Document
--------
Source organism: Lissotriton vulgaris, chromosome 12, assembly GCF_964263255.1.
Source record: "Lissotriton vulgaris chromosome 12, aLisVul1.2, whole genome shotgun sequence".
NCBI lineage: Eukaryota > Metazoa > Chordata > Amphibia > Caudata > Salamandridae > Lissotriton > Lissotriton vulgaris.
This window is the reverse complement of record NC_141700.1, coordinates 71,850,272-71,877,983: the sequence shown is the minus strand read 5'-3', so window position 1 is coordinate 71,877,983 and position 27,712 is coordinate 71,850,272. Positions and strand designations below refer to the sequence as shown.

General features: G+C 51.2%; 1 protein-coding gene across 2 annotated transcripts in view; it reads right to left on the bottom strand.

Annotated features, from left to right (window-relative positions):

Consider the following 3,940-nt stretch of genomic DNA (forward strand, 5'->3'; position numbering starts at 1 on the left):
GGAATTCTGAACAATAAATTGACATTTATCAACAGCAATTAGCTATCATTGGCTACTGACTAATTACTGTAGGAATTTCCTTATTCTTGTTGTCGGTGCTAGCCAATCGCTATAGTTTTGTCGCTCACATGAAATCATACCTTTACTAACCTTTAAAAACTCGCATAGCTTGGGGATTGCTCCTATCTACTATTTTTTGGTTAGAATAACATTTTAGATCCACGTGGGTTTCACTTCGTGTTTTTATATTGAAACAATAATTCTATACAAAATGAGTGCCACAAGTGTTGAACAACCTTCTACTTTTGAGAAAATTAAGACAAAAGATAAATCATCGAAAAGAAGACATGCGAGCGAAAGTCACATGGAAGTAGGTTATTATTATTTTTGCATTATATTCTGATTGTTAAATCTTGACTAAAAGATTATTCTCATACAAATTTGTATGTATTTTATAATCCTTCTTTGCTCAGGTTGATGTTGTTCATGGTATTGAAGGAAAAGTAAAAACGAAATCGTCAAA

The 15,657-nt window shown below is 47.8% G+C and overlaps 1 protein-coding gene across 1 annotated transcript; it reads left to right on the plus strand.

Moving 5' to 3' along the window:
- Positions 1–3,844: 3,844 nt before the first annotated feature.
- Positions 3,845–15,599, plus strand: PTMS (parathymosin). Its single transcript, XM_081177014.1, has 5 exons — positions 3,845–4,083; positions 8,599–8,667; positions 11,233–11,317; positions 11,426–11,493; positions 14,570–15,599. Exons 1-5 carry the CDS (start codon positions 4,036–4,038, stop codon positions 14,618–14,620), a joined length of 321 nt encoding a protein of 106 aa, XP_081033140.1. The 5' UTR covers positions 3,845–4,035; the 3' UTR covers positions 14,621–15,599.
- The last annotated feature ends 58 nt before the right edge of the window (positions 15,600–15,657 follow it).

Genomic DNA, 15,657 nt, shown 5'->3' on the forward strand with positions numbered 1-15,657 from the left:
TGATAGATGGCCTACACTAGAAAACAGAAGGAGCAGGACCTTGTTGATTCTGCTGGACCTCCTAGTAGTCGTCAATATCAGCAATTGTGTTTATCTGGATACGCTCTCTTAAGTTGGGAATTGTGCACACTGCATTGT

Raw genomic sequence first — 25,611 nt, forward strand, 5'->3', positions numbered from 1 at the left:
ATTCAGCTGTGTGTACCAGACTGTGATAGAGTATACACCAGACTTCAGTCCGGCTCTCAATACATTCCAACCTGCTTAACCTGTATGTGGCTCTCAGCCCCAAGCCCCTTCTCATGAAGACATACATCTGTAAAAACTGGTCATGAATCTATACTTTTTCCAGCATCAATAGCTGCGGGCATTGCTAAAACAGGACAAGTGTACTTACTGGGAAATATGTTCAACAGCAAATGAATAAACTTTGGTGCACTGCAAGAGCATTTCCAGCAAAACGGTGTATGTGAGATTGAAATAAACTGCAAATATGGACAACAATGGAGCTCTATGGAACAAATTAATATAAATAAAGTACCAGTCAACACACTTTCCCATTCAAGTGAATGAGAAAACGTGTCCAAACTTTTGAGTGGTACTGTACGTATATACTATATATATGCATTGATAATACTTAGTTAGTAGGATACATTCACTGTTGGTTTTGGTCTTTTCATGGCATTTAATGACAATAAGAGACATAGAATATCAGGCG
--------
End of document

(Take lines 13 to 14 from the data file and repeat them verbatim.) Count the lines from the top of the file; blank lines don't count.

- The last annotated feature ends 58 nt before the right edge of the window (positions 15,600–15,657 follow it).

Genomic DNA, 15,657 nt, shown 5'->3' on the forward strand with positions numbered 1-15,657 from the left: